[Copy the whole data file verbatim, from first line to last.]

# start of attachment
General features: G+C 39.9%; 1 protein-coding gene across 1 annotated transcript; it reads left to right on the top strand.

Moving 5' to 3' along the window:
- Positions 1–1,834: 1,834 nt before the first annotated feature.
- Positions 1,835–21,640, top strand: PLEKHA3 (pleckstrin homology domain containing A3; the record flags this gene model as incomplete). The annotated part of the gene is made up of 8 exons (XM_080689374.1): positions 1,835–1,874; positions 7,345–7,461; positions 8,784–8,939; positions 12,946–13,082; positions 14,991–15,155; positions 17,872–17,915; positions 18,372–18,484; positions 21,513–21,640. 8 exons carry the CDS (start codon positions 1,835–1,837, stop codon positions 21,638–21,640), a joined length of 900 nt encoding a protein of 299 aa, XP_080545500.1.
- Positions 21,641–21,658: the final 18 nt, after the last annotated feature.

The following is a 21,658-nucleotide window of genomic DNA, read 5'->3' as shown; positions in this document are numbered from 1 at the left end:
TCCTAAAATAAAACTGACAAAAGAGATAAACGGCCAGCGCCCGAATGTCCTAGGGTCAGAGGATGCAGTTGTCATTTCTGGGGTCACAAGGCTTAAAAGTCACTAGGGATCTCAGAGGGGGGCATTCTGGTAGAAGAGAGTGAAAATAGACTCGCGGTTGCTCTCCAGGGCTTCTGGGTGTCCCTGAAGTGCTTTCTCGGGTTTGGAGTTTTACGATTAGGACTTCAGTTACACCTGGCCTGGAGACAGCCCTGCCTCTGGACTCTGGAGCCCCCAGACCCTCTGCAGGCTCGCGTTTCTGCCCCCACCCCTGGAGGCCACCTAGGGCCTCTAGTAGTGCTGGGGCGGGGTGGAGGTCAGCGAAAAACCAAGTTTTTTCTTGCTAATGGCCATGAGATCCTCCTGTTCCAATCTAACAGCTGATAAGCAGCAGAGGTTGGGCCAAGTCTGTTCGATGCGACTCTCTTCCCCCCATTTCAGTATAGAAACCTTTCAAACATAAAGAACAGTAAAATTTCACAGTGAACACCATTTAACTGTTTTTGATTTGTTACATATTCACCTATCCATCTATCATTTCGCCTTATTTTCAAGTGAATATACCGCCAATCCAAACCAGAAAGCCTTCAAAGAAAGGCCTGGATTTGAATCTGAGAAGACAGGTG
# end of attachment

General features: G+C 39.9%; 1 protein-coding gene across 1 annotated transcript; it reads left to right on the top strand.

Moving 5' to 3' along the window:
- Positions 1–1,834: 1,834 nt before the first annotated feature.
- Positions 1,835–21,640, top strand: PLEKHA3 (pleckstrin homology domain containing A3; the record flags this gene model as incomplete). The annotated part of the gene is made up of 8 exons (XM_080689374.1): positions 1,835–1,874; positions 7,345–7,461; positions 8,784–8,939; positions 12,946–13,082; positions 14,991–15,155; positions 17,872–17,915; positions 18,372–18,484; positions 21,513–21,640. 8 exons carry the CDS (start codon positions 1,835–1,837, stop codon positions 21,638–21,640), a joined length of 900 nt encoding a protein of 299 aa, XP_080545500.1.
- Positions 21,641–21,658: the final 18 nt, after the last annotated feature.

The following is a 21,658-nucleotide window of genomic DNA, read 5'->3' as shown; positions in this document are numbered from 1 at the left end:
TCCTAAAATAAAACTGACAAAAGAGATAAACGGCCAGCGCCCGAATGTCCTAGGGTCAGAGGATGCAGTTGTCATTTCTGGGGTCACAAGGCTTAAAAGTCACTAGGGATCTCAGAGGGGGGCATTCTGGTAGAAGAGAGTGAAAATAGACTCGCGGTTGCTCTCCAGGGCTTCTGGGTGTCCCTGAAGTGCTTTCTCGGGTTTGGAGTTTTACGATTAGGACTTCAGTTACACCTGGCCTGGAGACAGCCCTGCCTCTGGACTCTGGAGCCCCCAGACCCTCTGCAGGCTCGCGTTTCTGCCCCCACCCCTGGAGGCCACCTAGGGCCTCTAGTAGTGCTGGGGCGGGGTGGAGGTCAGCGAAAAACCAAGTTTTTTCTTGCTAATGGCCATGAGATCCTCCTGTTCCAATCTAACAGCTGATAAGCAGCAGAGGTTGGGCCAAGTCTGTTCGATGCGACTCTCTTCCCCCCATTTCAGTATAGAAACCTTTCAAACATAAAGAACAGTAAAATTTCACAGTGAACACCATTTAACTGTTTTTGATTTGTTACATATTCACCTATCCATCTATCATTTCGCCTTATTTTCAAGTGAATATACCGCCAATCCAAACCAGAAAGCCTTCAAAGAAAGGCCTGGATTTGAATCTGAGAAGACAGGTG